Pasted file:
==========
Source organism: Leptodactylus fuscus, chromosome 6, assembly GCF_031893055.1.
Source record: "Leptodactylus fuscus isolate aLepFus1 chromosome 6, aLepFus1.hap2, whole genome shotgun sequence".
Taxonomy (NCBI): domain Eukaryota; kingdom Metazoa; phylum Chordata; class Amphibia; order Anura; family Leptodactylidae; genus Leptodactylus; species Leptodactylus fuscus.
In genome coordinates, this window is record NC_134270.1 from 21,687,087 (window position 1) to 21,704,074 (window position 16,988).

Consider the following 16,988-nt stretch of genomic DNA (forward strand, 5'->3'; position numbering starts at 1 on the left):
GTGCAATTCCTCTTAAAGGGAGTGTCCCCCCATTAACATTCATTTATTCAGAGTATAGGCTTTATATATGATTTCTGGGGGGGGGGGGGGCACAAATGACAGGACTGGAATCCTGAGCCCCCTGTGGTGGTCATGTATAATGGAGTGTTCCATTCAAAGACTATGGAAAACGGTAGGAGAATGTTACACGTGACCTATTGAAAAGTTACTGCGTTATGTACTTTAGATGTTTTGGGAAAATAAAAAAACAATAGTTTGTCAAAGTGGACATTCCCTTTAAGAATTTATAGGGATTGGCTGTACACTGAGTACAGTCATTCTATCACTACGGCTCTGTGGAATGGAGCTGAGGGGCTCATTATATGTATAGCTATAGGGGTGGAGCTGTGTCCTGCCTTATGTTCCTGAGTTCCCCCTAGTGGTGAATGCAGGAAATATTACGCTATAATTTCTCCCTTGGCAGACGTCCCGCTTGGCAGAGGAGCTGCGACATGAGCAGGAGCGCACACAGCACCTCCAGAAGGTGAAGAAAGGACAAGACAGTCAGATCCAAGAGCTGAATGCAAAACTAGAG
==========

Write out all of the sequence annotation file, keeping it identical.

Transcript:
Source organism: Leptodactylus fuscus, chromosome 6, assembly GCF_031893055.1.
Source record: "Leptodactylus fuscus isolate aLepFus1 chromosome 6, aLepFus1.hap2, whole genome shotgun sequence".
Taxonomy (NCBI): domain Eukaryota; kingdom Metazoa; phylum Chordata; class Amphibia; order Anura; family Leptodactylidae; genus Leptodactylus; species Leptodactylus fuscus.
In genome coordinates, this window is record NC_134270.1 from 21,687,087 (window position 1) to 21,704,074 (window position 16,988).

Consider the following 16,988-nt stretch of genomic DNA (forward strand, 5'->3'; position numbering starts at 1 on the left):
GTGCAATTCCTCTTAAAGGGAGTGTCCCCCCATTAACATTCATTTATTCAGAGTATAGGCTTTATATATGATTTCTGGGGGGGGGGGGGGCACAAATGACAGGACTGGAATCCTGAGCCCCCTGTGGTGGTCATGTATAATGGAGTGTTCCATTCAAAGACTATGGAAAACGGTAGGAGAATGTTACACGTGACCTATTGAAAAGTTACTGCGTTATGTACTTTAGATGTTTTGGGAAAATAAAAAAACAATAGTTTGTCAAAGTGGACATTCCCTTTAAGAATTTATAGGGATTGGCTGTACACTGAGTACAGTCATTCTATCACTACGGCTCTGTGGAATGGAGCTGAGGGGCTCATTATATGTATAGCTATAGGGGTGGAGCTGTGTCCTGCCTTATGTTCCTGAGTTCCCCCTAGTGGTGAATGCAGGAAATATTACGCTATAATTTCTCCCTTGGCAGACGTCCCGCTTGGCAGAGGAGCTGCGACATGAGCAGGAGCGCACACAGCACCTCCAGAAGGTGAAGAAAGGACAAGACAGTCAGATCCAAGAGCTGAATGCAAAACTAGAG